I attended the Ad Age Small Agency Conference last week for the first time. It was in New Orleans and since that’s such a short flight from Atlanta, I thought it’d be a nice place to network with other agency owners and learn a few things.
It was a very organized, well run conference. This was their tenth year having the Small Agency Conference and Awards so they’ve had some practice putting on a smooth event. Attendance seemed very good to me, but I don’t have past events to judge it by. I saw a few other people I know from Atlanta which is always nice.
Part of this conference is, as the name suggests, an award show. It is an award show strictly for small agencies, which Ad Age has defined as 150 people or less and is still an independent shop. (But wait, I know at least one agency with a holding company investor that won.) Seeing the work these shops are doing was inspiring. Most of the work doesn’t fit into people’s old ideas of what an ad agency is. I don’t think a single print ad was shown during the awards. Most of what was shown as great work came to life in stunts, experiences, digital interactions and TV/video. There were awards for Best Agency and Runner-up in different regions of the country and awards for specific campaign categories. I was impressed. It has given me renewed energy and drive to push Seed Factory and our clients to do more impactful marketing.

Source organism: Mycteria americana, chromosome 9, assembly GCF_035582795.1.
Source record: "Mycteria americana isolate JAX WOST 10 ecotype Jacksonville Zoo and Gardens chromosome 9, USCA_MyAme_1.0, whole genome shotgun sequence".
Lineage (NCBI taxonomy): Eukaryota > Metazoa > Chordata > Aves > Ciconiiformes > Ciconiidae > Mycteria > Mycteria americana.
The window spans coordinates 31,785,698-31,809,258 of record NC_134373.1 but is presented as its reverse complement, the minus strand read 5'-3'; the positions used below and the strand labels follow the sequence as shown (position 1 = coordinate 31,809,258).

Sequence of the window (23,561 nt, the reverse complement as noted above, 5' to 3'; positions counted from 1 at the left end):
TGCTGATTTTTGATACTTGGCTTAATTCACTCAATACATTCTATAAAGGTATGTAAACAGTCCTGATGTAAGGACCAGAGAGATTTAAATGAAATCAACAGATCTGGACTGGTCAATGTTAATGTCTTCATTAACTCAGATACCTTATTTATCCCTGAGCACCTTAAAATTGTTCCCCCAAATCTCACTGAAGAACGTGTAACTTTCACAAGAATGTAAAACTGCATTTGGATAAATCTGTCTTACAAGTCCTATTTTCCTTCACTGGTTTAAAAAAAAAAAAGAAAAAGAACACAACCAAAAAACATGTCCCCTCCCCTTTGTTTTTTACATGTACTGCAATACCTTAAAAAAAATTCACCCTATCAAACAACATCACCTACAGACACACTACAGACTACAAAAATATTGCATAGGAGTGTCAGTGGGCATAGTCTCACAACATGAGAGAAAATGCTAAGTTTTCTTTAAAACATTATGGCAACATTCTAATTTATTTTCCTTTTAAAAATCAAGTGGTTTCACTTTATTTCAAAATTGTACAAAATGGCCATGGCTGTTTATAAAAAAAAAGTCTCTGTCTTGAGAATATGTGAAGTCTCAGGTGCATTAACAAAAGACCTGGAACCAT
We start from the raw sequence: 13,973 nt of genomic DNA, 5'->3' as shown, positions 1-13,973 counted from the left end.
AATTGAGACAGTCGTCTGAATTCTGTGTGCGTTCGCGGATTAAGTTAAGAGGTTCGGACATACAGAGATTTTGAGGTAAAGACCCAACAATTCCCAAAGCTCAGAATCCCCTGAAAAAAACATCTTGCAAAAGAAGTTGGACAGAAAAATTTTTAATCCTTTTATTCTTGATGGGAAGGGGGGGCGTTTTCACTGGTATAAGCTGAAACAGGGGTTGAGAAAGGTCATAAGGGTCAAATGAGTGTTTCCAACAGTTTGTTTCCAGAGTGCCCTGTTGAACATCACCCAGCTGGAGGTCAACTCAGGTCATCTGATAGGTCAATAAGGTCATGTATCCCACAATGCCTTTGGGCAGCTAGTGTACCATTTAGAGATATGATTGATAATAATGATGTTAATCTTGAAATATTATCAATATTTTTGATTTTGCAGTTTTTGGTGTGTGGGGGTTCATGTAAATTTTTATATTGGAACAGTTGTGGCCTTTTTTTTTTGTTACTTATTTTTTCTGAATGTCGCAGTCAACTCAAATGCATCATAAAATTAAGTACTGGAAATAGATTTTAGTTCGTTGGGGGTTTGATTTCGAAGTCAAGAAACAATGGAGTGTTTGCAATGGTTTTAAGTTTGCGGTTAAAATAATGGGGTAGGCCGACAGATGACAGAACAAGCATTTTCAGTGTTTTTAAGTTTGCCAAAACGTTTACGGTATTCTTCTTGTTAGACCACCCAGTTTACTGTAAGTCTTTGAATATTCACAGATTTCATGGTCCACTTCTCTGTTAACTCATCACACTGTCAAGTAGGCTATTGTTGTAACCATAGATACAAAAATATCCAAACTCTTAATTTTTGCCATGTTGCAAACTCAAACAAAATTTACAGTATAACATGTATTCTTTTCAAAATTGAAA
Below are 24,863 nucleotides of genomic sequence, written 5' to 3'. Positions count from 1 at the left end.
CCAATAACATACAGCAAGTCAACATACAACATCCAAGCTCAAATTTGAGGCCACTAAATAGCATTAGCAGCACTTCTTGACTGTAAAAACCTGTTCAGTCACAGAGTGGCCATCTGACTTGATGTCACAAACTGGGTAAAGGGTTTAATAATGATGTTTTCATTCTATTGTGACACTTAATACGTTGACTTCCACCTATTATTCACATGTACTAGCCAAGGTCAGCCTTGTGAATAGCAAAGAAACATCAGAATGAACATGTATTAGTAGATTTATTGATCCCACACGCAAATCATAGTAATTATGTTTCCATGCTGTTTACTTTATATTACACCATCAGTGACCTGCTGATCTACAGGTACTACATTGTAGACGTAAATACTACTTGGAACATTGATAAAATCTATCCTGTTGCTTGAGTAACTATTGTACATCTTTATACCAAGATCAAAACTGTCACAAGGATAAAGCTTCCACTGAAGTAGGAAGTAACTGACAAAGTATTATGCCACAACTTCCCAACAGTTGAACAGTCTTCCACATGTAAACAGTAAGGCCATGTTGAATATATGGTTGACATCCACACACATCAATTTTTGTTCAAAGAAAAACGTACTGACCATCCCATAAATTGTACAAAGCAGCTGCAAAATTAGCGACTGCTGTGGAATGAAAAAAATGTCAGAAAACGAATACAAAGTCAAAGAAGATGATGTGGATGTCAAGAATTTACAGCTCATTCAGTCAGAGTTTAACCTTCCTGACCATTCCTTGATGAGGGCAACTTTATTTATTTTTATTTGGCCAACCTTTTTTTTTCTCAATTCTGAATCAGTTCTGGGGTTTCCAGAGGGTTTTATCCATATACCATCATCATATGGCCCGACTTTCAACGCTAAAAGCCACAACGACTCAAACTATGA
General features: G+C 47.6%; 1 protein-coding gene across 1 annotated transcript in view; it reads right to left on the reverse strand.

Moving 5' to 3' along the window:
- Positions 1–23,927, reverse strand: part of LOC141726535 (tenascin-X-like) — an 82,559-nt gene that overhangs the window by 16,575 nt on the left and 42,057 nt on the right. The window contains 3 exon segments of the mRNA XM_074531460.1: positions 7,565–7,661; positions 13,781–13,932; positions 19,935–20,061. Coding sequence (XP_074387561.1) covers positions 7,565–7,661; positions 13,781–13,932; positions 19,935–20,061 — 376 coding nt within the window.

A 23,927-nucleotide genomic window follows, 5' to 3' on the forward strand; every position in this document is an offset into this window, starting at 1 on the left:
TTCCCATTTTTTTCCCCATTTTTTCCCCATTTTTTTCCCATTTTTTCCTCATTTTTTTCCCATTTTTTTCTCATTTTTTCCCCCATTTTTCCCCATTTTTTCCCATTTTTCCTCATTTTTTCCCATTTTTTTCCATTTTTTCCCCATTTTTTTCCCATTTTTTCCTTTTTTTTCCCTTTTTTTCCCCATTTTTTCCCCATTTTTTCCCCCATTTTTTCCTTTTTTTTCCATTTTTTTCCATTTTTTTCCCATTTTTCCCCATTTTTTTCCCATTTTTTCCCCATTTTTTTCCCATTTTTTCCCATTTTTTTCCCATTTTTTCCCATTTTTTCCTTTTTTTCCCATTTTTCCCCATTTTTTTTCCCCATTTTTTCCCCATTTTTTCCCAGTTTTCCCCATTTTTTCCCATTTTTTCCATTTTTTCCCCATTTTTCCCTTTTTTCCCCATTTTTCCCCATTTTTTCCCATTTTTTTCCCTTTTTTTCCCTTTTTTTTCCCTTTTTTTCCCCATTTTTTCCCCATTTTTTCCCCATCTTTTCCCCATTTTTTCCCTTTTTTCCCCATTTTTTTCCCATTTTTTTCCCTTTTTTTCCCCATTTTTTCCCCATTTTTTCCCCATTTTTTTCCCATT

I also learned quite a bit from some of the speakers they had lined up for us. 4A’s Management Practitioners Forum held two very educational and enlightening sessions. Lindsey Slaby of Sunday Dinner also held two sessions over the two day conference and I found her view on “thin slicing your capabilities deck” to be very good. Perhaps it was a bit basic to some, and a refresher for others, but I found it helped me as we can be a bit wordy with our Seed Factory presentations. (Probably like this blog, but blog wordiness can also be attributed to what Google likes to crawl for SEO.)
Getting out of the office for a quick two days in New Orleans and listening to other agencies’ case studies, seeing a lot of great work, hearing from consultants like Lisa Colantuono of AAR Partners, and hearing from clients at Target and P&G was all very good for recharging the batteries. It was also nice to see the editors and publisher at Ad Age in action and put some personalities with the names and words they write. As someone said, these events are their “night job” as they need to keep the magazine, website and newsletters moving as their main duties.